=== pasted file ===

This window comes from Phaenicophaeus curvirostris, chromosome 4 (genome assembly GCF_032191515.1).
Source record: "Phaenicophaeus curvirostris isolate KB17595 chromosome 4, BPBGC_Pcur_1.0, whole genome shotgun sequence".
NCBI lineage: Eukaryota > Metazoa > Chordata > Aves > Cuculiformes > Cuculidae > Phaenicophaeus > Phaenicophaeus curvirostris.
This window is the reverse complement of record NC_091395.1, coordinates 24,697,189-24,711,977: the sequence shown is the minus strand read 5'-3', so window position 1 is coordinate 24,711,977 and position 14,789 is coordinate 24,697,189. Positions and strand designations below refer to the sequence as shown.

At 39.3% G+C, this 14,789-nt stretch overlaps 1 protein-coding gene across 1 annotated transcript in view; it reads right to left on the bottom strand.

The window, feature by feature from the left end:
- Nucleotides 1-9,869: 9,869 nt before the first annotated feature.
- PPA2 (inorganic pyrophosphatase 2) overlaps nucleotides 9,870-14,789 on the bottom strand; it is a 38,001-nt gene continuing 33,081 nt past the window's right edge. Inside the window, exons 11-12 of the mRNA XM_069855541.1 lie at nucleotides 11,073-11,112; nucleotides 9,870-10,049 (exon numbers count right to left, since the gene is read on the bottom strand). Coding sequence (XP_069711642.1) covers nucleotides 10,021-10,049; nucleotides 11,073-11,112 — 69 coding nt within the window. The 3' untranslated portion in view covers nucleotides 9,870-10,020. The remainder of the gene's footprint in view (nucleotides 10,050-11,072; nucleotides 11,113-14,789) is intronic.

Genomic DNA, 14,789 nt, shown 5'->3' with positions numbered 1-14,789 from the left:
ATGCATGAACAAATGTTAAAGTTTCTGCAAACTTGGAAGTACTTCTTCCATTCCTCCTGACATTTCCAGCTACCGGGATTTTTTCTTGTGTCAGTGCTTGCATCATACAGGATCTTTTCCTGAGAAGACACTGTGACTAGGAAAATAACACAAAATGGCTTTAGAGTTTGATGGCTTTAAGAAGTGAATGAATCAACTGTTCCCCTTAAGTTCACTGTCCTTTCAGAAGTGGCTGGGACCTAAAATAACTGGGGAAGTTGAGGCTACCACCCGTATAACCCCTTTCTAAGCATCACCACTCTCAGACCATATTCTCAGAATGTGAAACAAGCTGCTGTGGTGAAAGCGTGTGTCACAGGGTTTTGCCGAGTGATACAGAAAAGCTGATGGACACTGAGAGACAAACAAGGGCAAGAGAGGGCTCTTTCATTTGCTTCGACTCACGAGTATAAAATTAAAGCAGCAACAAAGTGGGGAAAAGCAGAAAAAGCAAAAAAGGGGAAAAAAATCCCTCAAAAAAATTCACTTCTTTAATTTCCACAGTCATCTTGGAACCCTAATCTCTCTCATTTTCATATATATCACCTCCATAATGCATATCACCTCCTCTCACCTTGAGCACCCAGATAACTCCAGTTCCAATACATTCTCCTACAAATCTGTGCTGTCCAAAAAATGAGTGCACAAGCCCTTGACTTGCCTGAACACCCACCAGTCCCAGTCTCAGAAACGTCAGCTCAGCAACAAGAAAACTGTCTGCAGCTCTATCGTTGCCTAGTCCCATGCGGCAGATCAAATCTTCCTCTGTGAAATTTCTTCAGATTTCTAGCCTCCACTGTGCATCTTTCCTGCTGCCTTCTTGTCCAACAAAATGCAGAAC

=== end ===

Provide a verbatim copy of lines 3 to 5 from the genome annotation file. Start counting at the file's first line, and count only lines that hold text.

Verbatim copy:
NCBI lineage: Eukaryota > Metazoa > Chordata > Aves > Cuculiformes > Cuculidae > Phaenicophaeus > Phaenicophaeus curvirostris.
This window is the reverse complement of record NC_091395.1, coordinates 24,697,189-24,711,977: the sequence shown is the minus strand read 5'-3', so window position 1 is coordinate 24,711,977 and position 14,789 is coordinate 24,697,189. Positions and strand designations below refer to the sequence as shown.

At 39.3% G+C, this 14,789-nt stretch overlaps 1 protein-coding gene across 1 annotated transcript in view; it reads right to left on the bottom strand.